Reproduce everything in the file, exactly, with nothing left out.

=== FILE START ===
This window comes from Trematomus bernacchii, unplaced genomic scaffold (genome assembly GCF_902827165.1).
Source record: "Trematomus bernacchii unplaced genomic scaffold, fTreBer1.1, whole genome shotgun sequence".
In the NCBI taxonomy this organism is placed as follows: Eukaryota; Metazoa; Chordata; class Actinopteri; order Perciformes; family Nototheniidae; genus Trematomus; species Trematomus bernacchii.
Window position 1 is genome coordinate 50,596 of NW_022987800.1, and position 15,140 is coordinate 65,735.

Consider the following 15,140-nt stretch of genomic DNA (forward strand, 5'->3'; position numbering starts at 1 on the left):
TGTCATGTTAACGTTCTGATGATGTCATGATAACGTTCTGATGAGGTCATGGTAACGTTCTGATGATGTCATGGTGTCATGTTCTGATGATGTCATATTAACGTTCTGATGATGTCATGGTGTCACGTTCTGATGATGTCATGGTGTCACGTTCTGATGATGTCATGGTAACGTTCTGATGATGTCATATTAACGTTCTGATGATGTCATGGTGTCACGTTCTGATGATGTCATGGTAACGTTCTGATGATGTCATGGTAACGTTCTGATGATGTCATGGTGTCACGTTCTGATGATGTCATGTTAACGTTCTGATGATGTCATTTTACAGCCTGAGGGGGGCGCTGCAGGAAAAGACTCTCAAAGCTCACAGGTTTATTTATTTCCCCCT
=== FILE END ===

This window comes from Trematomus bernacchii, unplaced genomic scaffold (genome assembly GCF_902827165.1).
Source record: "Trematomus bernacchii unplaced genomic scaffold, fTreBer1.1, whole genome shotgun sequence".
In the NCBI taxonomy this organism is placed as follows: Eukaryota; Metazoa; Chordata; class Actinopteri; order Perciformes; family Nototheniidae; genus Trematomus; species Trematomus bernacchii.
Window position 1 is genome coordinate 50,596 of NW_022987800.1, and position 15,140 is coordinate 65,735.

Consider the following 15,140-nt stretch of genomic DNA (forward strand, 5'->3'; position numbering starts at 1 on the left):
TGTCATGTTAACGTTCTGATGATGTCATGATAACGTTCTGATGAGGTCATGGTAACGTTCTGATGATGTCATGGTGTCATGTTCTGATGATGTCATATTAACGTTCTGATGATGTCATGGTGTCACGTTCTGATGATGTCATGGTGTCACGTTCTGATGATGTCATGGTAACGTTCTGATGATGTCATATTAACGTTCTGATGATGTCATGGTGTCACGTTCTGATGATGTCATGGTAACGTTCTGATGATGTCATGGTAACGTTCTGATGATGTCATGGTGTCACGTTCTGATGATGTCATGTTAACGTTCTGATGATGTCATTTTACAGCCTGAGGGGGGCGCTGCAGGAAAAGACTCTCAAAGCTCACAGGTTTATTTATTTCCCCCT